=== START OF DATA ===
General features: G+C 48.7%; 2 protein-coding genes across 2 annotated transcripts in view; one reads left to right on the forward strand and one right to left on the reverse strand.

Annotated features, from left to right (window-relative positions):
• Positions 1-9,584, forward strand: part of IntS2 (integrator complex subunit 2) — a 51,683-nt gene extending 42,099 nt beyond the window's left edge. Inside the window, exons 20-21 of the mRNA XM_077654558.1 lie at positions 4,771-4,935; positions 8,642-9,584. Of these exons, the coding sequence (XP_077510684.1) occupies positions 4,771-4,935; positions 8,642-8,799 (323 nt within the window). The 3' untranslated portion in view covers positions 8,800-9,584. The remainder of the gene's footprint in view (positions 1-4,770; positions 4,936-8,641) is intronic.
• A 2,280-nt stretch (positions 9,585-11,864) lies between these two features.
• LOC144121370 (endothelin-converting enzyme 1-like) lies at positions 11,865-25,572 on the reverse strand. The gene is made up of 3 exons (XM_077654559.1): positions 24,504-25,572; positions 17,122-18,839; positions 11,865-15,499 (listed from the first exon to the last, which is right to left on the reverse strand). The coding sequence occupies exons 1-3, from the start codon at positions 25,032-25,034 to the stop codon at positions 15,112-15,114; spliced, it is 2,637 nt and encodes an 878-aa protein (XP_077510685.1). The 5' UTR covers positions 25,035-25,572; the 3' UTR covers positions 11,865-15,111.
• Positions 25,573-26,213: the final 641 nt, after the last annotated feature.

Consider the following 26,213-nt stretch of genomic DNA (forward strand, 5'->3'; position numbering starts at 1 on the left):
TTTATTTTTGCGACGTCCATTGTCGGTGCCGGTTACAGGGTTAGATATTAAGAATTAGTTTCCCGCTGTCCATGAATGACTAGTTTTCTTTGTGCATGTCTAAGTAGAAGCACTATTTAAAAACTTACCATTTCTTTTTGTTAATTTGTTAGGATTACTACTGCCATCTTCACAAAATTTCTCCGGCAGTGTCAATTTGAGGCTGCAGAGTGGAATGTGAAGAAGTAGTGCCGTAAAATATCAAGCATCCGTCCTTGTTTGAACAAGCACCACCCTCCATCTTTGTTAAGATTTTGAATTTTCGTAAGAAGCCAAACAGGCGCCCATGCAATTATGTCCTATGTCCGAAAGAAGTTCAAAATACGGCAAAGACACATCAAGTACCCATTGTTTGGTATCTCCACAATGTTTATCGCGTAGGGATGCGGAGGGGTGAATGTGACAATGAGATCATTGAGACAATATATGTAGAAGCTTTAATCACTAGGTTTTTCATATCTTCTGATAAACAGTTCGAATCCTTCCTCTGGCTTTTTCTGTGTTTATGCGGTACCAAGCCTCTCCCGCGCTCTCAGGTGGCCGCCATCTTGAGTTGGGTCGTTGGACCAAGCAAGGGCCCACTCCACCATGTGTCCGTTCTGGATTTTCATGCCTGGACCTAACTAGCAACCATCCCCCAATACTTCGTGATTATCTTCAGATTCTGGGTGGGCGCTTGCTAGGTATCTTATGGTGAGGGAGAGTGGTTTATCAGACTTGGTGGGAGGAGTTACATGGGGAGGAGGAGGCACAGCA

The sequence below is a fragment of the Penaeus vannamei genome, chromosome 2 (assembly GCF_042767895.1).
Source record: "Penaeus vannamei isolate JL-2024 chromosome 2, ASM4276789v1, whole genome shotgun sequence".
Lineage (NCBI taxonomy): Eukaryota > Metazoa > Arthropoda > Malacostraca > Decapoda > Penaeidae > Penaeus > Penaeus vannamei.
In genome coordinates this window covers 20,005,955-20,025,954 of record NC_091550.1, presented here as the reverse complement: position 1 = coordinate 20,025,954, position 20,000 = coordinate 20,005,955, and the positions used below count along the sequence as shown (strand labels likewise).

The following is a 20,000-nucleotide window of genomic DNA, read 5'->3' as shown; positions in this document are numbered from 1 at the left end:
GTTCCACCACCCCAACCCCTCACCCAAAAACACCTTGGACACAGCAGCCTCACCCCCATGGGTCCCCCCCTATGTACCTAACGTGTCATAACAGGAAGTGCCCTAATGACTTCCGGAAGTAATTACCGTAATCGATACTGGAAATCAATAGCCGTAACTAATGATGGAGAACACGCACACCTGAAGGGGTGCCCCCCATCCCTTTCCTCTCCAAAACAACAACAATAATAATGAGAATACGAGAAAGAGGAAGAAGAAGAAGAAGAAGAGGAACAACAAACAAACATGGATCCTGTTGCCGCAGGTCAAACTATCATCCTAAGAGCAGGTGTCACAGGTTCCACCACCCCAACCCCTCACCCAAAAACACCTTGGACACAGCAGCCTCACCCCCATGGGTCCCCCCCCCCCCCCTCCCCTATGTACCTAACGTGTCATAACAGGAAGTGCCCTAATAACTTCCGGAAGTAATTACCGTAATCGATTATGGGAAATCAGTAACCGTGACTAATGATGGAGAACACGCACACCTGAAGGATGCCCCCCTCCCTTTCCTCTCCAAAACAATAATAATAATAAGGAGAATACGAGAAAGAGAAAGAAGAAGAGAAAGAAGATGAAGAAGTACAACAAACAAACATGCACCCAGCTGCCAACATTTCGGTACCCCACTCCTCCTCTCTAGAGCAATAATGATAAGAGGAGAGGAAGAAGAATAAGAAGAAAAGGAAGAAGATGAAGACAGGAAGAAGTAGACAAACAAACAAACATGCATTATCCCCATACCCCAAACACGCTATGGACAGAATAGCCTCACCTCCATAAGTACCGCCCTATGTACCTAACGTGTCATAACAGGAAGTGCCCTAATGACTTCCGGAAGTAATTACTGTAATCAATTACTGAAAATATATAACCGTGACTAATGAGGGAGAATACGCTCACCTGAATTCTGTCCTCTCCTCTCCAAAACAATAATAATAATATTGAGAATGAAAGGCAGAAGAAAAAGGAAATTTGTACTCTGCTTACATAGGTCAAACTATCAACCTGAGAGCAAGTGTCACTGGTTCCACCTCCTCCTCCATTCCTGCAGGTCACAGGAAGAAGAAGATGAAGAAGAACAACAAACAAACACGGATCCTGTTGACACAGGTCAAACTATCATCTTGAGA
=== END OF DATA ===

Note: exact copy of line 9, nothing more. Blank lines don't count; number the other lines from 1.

The sequence below is a fragment of the Penaeus vannamei genome, chromosome 2 (assembly GCF_042767895.1).